Clintonville watering hole known for its generosity

Local musician Saul Bleaeck walks an extra half a block past another bar to get to Paddy Mac's Pub in Clintonville. He's loyal to the watering hole for many reasons: the welcoming staff and clientele, the large front window he gazes at during his “billiards therapy” and the two-sided rectangular bar that stretches down the middle of the room.

“Other local bars have dark corners and you're sectioned off,” Bleaeck said. “[Here], it's just like one melting pot.”

“It's a nice community bar,” said Anna Wernke, who took over as manager nearly a year and a half ago. “I'm so proud of the people that come in here.”

Wernke has seen the patrons come together to support different charities, including Dreams on Horseback, a nonprofit offering equine-assisted therapy programs for children and adults.

“In three hours, we raised $1,700 from our patrons for them,” Wernke said. “I wouldn't be able to do that if it wasn't for this place. … People are so giving.”

The bar's next fundraiser, taking place from 3-6 p.m. on Saturday, June 22, will benefit the Alzheimer's Association.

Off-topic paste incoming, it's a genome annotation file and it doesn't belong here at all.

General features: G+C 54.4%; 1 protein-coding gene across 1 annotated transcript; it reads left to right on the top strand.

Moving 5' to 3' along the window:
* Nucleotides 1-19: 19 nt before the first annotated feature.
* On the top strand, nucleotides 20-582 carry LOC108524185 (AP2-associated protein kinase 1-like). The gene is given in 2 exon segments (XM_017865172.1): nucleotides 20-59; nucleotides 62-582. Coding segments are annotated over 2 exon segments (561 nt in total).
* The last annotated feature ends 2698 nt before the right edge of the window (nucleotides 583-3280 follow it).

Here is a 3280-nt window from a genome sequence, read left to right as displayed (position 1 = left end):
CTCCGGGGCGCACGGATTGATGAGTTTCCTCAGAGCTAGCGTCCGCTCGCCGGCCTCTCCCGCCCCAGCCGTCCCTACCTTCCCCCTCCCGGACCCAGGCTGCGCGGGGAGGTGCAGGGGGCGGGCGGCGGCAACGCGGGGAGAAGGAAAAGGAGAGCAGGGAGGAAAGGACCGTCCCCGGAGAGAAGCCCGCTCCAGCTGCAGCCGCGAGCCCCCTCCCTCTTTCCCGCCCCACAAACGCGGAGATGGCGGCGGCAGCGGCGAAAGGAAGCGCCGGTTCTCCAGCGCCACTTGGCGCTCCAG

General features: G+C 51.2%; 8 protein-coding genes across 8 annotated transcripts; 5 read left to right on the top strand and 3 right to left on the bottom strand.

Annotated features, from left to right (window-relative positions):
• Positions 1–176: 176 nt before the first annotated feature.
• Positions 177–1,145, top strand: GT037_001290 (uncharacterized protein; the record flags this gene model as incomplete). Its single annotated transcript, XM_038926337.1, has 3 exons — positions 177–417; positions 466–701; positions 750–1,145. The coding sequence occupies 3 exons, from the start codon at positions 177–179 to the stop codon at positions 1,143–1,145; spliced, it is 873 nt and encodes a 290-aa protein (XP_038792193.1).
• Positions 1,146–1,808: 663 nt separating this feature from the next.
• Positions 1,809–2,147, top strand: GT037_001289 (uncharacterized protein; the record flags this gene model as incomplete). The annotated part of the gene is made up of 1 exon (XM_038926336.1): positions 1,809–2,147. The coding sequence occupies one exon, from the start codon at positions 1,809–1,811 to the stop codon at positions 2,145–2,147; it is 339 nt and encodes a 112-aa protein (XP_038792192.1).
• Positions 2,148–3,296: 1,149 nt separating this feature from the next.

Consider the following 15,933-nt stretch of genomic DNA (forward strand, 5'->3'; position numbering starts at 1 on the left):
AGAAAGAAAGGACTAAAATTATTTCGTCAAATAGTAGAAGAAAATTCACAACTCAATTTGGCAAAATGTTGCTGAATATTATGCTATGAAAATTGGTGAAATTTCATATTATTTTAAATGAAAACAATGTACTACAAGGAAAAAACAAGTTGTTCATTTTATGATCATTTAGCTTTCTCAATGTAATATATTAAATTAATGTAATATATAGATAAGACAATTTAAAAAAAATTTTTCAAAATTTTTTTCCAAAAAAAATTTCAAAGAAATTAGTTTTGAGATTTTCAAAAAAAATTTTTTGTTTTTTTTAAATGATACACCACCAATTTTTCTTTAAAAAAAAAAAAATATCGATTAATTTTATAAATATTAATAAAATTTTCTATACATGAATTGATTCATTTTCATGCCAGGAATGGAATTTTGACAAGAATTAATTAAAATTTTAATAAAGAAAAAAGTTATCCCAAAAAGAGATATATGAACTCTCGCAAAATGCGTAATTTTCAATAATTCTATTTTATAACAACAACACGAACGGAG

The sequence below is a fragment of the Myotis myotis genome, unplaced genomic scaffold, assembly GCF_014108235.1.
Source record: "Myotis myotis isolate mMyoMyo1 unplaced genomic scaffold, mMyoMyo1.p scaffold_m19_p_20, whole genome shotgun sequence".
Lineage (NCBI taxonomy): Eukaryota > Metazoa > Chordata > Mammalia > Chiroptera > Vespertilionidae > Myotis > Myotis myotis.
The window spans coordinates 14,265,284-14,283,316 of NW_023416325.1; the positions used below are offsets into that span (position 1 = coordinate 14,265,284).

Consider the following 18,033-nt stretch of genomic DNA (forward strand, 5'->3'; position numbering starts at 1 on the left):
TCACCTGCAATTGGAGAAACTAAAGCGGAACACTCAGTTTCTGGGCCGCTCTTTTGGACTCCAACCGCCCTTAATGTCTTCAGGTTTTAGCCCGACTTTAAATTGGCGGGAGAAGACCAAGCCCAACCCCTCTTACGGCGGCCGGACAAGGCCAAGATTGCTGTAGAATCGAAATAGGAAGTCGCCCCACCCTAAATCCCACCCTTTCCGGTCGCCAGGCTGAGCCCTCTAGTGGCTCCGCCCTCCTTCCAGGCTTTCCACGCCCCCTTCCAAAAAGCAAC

In addition to charitable events, Paddy Mac's hosts open mic night and ceiling tile painting parties. And Wernke hopes to extend the festivities beyond the bar.

“In the summer we're going to plan a canoe trip,” she said. “[And] we're going to toy around with a golf outing.”

A Youngstown, Ohio, native, Wernke didn't originally plan to work in the bar industry. “I actually wanted to go to the University of Kentucky for equine management, but I came to Ohio State and majored in math,” she said. “And now I run a bar. … Here, you meet someone new every day.”

Under Wernke's management, Paddy Mac's will have a new name in the future.

“We will still have St. Patrick's Day,” Wernke said. “However, I'm Slovenian, one of the other owners is Slovenian and one's Polish. … We're going to come up with some ideas and let the customers vote on it.”

Patrons may notice some aesthetic changes — Wernke plans to repaint the walls — but the low prices and weekly drink specials will remain the same.

“We're just brightening it up, making it more updated,” she said.

And Wernke expects more joyous days ahead.

“I've gotten told by people, ‘You're just a bartender,'” Wernke said. “I am, but I'm also more than that. And your job does not define who you are. I'm happy, that's what defines who I am.”